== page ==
Dr. Joan-Josep Vallbé and Dr. Núria Casellas, both of The Legal Information Institute at Cornell University Law School, presented a paper entitled Raising Voice or Effectiveness? The Role of e-Government on the Quality of Political Institutions, at ECEG 2012: The 12th European Conference on e-Government, held 14-15 June 2012 in Barcelona, Catalonia, Spain.
Here is the abstract:
It is commonly accepted that transparency can make political institutions more effective, improve economic development, enforce accountability, and increase the quality of democracy. The recent expansion of the Internet around the world has lead governments and organizations to emphasize the role of online access to public information and data in fostering accountability of public processes, and public participation. The empirical assessment of the benefits of e-government on governance has been limited by the lack of systematic data, but the recent publication of the UN e-Government Survey offers the possibility to use cross-sectional data to assess the role of e-government. This paper combines cross-sectional data from the UN e-Government Survey and the World Bank Governance Indicators to explore the impact of governmental online initiatives on different aspects of governance. Our research shows that although some of the optimistic views regarding the potential benefits of e-government policies are well grounded, the nature of a political regime is a key factor to qualify the effects of e-government.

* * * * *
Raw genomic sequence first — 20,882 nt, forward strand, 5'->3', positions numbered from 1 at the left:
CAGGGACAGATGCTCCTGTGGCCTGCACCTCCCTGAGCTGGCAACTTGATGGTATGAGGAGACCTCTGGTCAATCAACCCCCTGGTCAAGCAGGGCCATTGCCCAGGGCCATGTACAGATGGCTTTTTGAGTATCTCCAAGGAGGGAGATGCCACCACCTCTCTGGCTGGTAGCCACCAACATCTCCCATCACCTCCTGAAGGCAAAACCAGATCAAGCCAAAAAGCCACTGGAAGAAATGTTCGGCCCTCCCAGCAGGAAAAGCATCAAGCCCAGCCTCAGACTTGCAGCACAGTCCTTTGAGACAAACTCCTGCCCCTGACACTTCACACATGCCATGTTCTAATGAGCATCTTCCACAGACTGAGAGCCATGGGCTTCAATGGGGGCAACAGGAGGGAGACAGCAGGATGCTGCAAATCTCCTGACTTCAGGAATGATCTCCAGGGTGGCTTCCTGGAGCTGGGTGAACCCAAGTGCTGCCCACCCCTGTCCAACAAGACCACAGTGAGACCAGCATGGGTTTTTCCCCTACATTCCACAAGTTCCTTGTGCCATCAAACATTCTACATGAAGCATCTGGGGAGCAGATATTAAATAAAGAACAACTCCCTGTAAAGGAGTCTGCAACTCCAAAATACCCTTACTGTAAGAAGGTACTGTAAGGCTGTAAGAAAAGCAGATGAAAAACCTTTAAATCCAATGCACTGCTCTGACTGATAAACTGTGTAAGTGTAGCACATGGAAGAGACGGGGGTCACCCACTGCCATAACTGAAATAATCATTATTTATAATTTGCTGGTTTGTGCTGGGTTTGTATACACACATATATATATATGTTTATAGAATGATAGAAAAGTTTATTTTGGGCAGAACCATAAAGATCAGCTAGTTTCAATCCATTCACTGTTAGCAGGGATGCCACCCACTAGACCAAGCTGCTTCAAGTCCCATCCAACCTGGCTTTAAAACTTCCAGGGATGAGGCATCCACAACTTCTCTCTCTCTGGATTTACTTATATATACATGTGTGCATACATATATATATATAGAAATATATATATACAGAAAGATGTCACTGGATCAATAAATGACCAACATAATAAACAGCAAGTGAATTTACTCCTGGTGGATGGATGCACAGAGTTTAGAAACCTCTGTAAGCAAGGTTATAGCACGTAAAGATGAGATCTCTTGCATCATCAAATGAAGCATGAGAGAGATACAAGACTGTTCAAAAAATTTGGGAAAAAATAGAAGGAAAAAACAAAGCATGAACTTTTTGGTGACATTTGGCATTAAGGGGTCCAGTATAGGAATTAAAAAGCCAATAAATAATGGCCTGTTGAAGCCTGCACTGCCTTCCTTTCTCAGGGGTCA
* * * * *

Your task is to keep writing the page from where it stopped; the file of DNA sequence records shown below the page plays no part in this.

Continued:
The UN e-Government Survey index includes provision of online access to legal information as a factor.
For the full text of the paper, please contact the authors.
Thanks to Dr. Vallbé for allowing me to post the abstract.
Tags: ECEG, ECEG 2012, Effect of egovernment on political institutions, Effect of egovernment on quality of governance, Effects of egovernment, egovernment, European Conference on e-Government, Influence of egovernment on governance, Influence of egovernment on political institutions, Joan-Josep Vallbé, Nuria Casellas